Bill O’Reilly Sexual Harassment Claims: A Complete Timeline
In just two years, Bill O’Reilly has generated nearly half a billion dollars in advertising revenue for Fox News. You can therefore imagine that the network would balk at the prospect of dethroning the boisterous blowhard, even with consistent complaints of sexual harassment. And it’s also worth noting that he’s denied it, but with a new article in the New York Times and subsequent coverage, what exactly happened? To avoid distraction, I’m breaking it down for ease-of-read, in timeline form.
- 2004: Andrea Mackris filed a sexual harassment lawsuit against O’Reilly. She said he had told her to buy a vibrator, called her at times when it sounded as if he was masturbating and described his sexual fantasies. He was married at the time. She alleges he threatened her, saying he would make any woman who complained about his behavior “pay so dearly that she’ll wish she’d never been born.” She receives a settlement for $9 million. She never worked in television again.
- 2013: Wendy Walsh, the former guest on Mr. O’Reilly’s show, met O’Reilly for dinner at the Hotel Bel-Air in Los Angeles. According to Walsh, during the dinner he promised to make her a network contributor. After dinner, he invited her to his hotel suite. She declined. He then became hostile and insulted her. Though she appeared on the network for months following the incident, she was never made a contributor. Fox says she was removed because her segments were not successful.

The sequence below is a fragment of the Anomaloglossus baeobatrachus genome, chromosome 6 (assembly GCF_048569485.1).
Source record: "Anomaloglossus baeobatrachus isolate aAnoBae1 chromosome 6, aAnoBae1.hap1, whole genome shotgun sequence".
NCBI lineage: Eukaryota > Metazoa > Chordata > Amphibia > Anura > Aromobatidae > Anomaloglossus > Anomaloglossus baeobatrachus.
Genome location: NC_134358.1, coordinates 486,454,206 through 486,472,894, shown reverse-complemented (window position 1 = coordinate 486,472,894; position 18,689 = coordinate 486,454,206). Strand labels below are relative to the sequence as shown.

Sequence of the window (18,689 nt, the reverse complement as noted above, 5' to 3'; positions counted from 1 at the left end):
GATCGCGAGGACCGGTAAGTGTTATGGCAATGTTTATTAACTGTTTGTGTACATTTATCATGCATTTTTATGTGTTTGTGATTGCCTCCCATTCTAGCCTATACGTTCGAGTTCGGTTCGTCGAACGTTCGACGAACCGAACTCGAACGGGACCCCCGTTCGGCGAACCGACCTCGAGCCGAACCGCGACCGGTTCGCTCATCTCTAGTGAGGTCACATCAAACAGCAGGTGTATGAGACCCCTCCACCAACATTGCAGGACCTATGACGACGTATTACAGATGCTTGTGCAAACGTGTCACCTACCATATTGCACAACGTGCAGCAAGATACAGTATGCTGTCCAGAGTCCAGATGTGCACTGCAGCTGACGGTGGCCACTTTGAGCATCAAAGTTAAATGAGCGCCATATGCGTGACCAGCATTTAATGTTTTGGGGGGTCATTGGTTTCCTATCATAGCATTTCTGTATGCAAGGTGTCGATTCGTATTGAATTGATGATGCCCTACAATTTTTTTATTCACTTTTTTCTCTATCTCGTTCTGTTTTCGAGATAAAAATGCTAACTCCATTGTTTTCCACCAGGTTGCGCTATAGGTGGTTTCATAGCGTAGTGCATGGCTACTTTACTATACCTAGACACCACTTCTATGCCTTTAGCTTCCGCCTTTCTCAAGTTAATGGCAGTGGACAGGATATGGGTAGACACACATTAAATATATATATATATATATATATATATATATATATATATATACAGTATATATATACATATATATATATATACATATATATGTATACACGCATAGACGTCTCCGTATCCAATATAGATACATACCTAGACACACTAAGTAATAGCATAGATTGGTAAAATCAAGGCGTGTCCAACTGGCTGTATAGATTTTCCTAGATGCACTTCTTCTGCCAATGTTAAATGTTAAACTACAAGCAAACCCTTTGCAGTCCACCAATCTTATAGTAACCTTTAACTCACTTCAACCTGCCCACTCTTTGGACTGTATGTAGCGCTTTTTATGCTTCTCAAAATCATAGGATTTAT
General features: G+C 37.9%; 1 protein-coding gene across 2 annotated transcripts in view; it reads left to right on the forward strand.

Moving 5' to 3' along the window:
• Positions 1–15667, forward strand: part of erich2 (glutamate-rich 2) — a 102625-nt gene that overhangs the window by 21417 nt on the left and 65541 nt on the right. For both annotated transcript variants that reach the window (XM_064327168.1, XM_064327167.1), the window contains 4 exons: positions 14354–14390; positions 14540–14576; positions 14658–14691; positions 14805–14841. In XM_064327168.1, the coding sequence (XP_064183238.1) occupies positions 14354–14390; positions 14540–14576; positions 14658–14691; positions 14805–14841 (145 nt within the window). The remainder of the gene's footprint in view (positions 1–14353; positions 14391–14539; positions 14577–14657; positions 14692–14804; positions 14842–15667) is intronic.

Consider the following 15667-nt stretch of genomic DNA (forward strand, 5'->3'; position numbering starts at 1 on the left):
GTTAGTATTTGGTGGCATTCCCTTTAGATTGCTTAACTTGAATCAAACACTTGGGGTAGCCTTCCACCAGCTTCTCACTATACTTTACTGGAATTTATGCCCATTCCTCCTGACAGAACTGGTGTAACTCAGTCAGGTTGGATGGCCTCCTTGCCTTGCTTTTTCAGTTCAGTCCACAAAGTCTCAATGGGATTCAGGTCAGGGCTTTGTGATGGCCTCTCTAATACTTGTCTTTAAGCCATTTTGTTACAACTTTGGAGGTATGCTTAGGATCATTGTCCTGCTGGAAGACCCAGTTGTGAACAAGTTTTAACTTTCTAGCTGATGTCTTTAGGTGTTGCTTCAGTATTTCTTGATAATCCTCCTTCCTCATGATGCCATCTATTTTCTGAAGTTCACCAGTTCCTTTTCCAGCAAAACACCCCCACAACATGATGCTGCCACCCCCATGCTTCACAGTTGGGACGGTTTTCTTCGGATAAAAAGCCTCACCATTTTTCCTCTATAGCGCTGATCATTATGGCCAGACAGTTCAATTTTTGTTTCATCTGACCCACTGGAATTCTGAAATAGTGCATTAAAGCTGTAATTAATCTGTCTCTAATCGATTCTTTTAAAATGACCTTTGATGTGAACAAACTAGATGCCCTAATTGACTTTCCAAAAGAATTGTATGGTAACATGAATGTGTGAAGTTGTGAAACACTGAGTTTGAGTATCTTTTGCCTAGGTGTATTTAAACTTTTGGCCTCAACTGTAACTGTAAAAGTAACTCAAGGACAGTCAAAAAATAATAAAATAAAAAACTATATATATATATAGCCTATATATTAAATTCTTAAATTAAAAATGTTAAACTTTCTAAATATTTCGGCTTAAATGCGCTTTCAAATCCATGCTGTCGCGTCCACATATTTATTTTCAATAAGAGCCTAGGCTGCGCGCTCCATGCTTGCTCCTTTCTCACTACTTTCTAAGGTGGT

- July, 2016: Gretchen Carlson sued Roger Ailes, the Chairman and CEO of Fox News and the Fox Television Stations Group. She claimed that when she rejected his sexual advances, he retaliated by reducing her salary, cutting her on-air appearances and declining to renew her contract. At the time, Ailes said her suit was a retaliatory response to not having her contract renewed.
- July, 2016: Bill O’Reilly defends Roger Ailes, saying, “I stand behind Roger 100 percent,” adding that “in this country, every famous, powerful or wealthy person is a target. You’re a target, I’m a target. Anytime, somebody could come out and sue us, attack us, go to the press or anything like that.”
- August 2016: Fox News host named Andrea Tantaros said Mr. O’Reilly sexually harassed her in a lawsuit she filed against the network and Roger Ailes. Fox News offered to pay her a seven-figure sum to renounce her claims (she declined). She alleges that he asked her to stay with him on Long Island and said he could ‘see [her] as a wild girl.” The lawsuit is still ongoing, and Fox News said she was fired for another unrelated reason.
- November, 2016: Fox News host Megyn Kelly releases a memoir that corroborates Gretchen Carlson’s claims, alleging that Ailes tried to kiss her and made sexually-charged comments. Kelly had publicly complimented Ailes, which was quickly brought to light in response to her claims.
- March, 2017: An investigation into claims of sexual harassment against Roger Ailes unveils that the CFO of Fox News was offered immunity by prosecutors in exchange for information about alleged hidden payouts to Ailes’ accusers.